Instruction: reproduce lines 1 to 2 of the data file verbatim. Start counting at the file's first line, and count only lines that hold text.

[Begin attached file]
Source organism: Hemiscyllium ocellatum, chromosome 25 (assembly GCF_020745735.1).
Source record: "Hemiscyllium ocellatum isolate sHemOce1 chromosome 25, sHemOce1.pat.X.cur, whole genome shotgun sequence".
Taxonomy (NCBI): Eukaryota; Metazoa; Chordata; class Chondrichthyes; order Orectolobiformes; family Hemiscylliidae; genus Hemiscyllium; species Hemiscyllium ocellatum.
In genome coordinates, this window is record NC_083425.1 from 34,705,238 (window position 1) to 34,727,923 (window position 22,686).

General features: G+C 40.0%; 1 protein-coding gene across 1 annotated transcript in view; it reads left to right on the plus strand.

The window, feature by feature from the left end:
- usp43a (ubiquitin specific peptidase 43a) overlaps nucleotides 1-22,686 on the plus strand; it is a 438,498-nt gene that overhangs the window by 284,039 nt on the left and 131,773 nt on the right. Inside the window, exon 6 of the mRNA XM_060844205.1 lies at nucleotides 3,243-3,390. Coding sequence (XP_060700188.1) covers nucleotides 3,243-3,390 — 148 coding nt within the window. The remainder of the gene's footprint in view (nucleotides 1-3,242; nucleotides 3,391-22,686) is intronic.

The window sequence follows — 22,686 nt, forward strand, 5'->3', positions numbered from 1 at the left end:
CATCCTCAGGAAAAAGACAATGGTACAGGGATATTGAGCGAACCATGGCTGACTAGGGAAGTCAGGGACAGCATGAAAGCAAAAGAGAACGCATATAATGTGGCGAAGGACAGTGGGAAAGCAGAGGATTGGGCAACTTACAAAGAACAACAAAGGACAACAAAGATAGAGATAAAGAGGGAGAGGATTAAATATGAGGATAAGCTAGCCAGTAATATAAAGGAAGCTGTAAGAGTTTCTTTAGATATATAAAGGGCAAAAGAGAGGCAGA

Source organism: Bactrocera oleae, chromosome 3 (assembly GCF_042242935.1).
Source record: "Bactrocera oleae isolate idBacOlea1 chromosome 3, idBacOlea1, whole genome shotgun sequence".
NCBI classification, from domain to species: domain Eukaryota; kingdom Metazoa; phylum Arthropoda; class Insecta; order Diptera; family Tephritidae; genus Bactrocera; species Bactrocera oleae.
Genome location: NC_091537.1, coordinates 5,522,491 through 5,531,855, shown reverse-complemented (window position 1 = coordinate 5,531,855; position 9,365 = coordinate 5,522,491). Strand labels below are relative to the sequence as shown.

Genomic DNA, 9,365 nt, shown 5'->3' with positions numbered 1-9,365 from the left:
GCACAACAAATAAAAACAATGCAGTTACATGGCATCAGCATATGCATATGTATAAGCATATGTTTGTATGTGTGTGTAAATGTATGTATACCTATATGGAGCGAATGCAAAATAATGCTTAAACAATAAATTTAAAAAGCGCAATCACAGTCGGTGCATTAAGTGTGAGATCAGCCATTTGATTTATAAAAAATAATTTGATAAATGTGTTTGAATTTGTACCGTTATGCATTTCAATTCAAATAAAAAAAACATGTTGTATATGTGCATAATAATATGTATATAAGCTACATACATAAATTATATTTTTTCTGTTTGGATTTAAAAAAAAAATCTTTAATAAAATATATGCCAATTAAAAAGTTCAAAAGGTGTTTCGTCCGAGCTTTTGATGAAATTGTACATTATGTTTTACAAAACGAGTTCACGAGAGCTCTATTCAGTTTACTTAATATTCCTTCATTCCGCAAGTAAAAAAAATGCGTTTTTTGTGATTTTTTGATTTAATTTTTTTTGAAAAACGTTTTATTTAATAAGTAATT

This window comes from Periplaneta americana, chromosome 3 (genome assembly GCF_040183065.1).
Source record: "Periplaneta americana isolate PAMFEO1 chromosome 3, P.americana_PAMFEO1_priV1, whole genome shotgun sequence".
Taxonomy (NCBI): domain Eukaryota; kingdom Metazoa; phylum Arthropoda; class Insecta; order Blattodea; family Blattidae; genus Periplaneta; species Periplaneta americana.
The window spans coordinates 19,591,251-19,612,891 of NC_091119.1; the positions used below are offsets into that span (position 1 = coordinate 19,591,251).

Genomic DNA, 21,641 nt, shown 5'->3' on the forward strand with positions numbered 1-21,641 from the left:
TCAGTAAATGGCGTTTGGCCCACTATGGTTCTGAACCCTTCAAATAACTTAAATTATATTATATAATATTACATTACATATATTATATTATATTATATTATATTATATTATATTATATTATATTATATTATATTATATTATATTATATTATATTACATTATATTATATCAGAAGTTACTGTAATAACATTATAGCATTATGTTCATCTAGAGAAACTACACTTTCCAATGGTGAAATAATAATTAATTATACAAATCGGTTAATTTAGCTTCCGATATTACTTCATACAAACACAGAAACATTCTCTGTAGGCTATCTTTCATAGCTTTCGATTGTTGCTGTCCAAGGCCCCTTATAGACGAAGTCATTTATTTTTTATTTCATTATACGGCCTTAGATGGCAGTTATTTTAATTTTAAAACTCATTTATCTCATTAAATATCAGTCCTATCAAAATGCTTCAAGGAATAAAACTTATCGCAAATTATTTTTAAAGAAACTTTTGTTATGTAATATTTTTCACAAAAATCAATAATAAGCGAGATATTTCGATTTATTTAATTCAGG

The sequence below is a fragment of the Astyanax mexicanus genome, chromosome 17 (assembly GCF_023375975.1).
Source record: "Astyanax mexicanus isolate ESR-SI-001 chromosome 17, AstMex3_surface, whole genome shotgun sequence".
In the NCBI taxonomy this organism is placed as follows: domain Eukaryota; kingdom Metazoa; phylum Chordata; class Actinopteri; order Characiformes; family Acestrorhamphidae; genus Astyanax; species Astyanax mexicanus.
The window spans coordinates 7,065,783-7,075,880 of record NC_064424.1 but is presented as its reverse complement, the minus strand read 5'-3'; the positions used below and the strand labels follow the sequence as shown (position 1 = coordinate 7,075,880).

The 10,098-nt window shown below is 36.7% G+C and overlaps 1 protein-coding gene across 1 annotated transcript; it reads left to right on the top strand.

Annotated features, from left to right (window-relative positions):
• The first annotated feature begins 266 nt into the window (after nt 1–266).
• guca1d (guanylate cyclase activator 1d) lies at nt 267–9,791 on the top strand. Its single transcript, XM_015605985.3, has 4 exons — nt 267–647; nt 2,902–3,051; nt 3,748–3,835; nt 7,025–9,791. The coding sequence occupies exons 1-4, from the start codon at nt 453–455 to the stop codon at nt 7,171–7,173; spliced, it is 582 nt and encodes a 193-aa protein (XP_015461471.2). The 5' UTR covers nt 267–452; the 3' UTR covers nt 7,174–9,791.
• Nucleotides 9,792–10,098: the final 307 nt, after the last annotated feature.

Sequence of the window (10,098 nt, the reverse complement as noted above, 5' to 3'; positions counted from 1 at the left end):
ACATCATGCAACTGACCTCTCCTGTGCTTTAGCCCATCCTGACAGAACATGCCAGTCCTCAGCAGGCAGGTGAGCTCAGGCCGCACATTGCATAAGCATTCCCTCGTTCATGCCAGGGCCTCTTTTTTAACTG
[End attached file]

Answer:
Source organism: Hemiscyllium ocellatum, chromosome 25 (assembly GCF_020745735.1).
Source record: "Hemiscyllium ocellatum isolate sHemOce1 chromosome 25, sHemOce1.pat.X.cur, whole genome shotgun sequence".